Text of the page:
A nanotorus is a carbon nanotube bent into a torus (donut shape). Nanotori have many unique properties, such as magnetic moments 1000 times larger than previously expected for certain specific radii.[17] Many properties such as magnetic moment, thermal stability, etc. vary widely depending on radius of the torus and radius of the tube.[18]



Carbon nanotubes are one of the strongest and stiffest materials known, in terms of tensile strength and elastic modulus respectively. This strength results from the covalent sp2 bonds formed between the individual carbon atoms. In 2000, a multi-walled carbon nanotube was tested to have a tensile strength of 63 GPa.[19] In comparison, high-carbon steel has a tensile strength of approximately 1.2 GPa. CNTs have very high elastic modulus, on the order of 1 TPa.[20] Since carbon nanotubes have a low density for a solid of 1.3-1.4 g/m³[21], its specific strength is the best of known materials.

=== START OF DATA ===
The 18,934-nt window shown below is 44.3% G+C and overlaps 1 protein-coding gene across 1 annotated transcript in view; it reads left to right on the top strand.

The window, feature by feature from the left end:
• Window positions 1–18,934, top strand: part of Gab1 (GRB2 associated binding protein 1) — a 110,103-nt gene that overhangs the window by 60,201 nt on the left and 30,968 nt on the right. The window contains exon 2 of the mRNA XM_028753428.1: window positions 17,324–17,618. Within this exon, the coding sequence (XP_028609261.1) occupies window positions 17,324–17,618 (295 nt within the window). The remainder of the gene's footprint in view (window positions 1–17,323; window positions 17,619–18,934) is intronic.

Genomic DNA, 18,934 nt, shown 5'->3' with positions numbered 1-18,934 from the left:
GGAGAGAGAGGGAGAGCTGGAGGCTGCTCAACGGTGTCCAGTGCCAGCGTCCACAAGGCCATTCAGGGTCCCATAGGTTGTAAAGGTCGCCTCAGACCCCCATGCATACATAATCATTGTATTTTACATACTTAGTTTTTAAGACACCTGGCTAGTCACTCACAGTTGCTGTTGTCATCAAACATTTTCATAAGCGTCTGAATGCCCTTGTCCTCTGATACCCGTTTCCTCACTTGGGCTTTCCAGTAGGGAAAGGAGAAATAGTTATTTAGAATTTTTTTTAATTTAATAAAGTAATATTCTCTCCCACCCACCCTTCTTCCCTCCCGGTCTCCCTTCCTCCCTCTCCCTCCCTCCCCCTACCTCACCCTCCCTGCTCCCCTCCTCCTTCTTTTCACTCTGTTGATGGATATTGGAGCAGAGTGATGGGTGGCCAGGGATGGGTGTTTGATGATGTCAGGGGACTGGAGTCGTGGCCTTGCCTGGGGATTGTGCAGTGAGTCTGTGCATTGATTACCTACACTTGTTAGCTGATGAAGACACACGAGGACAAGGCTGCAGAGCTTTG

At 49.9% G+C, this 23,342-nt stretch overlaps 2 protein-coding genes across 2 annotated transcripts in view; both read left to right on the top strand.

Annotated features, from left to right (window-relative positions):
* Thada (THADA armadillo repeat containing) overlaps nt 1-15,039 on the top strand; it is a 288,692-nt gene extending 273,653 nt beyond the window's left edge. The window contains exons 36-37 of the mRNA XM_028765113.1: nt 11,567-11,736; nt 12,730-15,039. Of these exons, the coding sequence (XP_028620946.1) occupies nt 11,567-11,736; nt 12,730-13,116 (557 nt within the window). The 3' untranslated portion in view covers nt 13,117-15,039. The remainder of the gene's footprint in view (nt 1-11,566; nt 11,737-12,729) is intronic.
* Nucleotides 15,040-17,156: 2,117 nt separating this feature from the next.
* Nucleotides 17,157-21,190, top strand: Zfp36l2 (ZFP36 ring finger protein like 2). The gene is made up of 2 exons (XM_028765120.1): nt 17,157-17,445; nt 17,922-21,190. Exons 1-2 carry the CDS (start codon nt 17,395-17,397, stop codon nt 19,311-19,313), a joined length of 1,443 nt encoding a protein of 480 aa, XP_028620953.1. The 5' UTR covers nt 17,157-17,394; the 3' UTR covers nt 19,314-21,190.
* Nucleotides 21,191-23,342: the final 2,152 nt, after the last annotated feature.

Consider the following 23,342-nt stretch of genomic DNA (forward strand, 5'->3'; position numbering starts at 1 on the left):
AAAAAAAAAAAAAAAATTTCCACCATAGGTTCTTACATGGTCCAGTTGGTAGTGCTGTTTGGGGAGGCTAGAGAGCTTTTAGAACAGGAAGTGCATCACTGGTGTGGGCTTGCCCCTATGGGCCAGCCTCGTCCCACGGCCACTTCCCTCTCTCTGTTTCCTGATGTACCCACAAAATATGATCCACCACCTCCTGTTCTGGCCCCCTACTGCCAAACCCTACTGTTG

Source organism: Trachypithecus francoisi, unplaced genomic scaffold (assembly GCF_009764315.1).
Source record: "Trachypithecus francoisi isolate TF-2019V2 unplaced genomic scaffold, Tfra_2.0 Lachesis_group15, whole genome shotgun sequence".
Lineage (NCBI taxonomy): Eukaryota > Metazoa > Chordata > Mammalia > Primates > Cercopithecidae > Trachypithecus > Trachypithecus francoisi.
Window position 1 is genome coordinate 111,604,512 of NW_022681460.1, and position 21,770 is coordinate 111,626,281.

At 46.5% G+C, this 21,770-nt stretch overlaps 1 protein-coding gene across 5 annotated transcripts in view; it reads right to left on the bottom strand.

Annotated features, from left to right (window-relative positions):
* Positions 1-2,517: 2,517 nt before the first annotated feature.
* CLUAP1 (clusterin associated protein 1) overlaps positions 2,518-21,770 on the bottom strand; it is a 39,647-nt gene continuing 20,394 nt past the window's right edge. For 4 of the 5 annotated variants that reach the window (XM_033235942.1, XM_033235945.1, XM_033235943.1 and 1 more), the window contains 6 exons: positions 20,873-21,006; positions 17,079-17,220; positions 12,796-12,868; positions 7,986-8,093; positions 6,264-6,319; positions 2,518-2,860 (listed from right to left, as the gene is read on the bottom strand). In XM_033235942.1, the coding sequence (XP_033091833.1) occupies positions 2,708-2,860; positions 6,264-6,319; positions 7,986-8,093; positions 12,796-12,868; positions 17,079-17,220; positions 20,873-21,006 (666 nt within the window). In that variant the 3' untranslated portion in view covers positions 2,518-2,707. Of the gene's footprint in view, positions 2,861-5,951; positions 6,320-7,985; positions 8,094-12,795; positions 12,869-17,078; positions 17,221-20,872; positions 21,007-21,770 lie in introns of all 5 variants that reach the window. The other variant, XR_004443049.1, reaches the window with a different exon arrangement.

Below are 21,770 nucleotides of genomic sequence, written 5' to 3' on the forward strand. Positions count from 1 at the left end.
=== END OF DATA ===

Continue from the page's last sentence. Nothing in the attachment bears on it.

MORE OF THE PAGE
Under excessive tensile strain, the tubes will undergo plastic deformation, which means the deformation is permanent. This deformation begins at strains of approximately 5% [22] and can increase the maximum strain the tube undergoes before fracture by releasing strain energy.

CNTs are not nearly as strong under compression. Because of their hollow structure and high aspect ratio, they tend to undergo buckling when placed under compressive, torsional or bending stress.